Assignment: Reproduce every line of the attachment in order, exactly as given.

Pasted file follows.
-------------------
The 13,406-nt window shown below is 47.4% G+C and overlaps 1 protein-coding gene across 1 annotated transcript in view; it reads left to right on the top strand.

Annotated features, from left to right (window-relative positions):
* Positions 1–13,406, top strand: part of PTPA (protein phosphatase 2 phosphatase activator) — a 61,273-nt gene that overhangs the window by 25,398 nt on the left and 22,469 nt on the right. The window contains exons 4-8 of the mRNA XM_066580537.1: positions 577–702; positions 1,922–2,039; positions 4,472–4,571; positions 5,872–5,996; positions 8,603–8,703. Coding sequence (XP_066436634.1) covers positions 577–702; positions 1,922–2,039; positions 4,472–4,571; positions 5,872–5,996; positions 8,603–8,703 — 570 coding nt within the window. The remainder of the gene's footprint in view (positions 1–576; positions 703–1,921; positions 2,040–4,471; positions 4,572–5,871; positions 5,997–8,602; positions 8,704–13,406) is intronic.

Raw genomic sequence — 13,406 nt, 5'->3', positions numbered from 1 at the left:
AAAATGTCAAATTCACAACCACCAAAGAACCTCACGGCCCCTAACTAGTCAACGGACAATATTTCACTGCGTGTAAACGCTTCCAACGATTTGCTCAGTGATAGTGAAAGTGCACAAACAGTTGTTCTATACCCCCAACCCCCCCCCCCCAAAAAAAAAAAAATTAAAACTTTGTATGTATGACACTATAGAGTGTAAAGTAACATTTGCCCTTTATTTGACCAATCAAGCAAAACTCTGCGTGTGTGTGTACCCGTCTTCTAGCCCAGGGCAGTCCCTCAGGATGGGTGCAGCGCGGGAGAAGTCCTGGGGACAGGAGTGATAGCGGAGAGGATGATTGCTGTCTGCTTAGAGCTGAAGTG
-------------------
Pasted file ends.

The 13,406-nt window shown below is 47.4% G+C and overlaps 1 protein-coding gene across 1 annotated transcript in view; it reads left to right on the top strand.

Annotated features, from left to right (window-relative positions):
* Positions 1–13,406, top strand: part of PTPA (protein phosphatase 2 phosphatase activator) — a 61,273-nt gene that overhangs the window by 25,398 nt on the left and 22,469 nt on the right. The window contains exons 4-8 of the mRNA XM_066580537.1: positions 577–702; positions 1,922–2,039; positions 4,472–4,571; positions 5,872–5,996; positions 8,603–8,703. Coding sequence (XP_066436634.1) covers positions 577–702; positions 1,922–2,039; positions 4,472–4,571; positions 5,872–5,996; positions 8,603–8,703 — 570 coding nt within the window. The remainder of the gene's footprint in view (positions 1–576; positions 703–1,921; positions 2,040–4,471; positions 4,572–5,871; positions 5,997–8,602; positions 8,704–13,406) is intronic.

Raw genomic sequence — 13,406 nt, 5'->3', positions numbered from 1 at the left:
AAAATGTCAAATTCACAACCACCAAAGAACCTCACGGCCCCTAACTAGTCAACGGACAATATTTCACTGCGTGTAAACGCTTCCAACGATTTGCTCAGTGATAGTGAAAGTGCACAAACAGTTGTTCTATACCCCCAACCCCCCCCCCCCAAAAAAAAAAAAATTAAAACTTTGTATGTATGACACTATAGAGTGTAAAGTAACATTTGCCCTTTATTTGACCAATCAAGCAAAACTCTGCGTGTGTGTGTACCCGTCTTCTAGCCCAGGGCAGTCCCTCAGGATGGGTGCAGCGCGGGAGAAGTCCTGGGGACAGGAGTGATAGCGGAGAGGATGATTGCTGTCTGCTTAGAGCTGAAGTG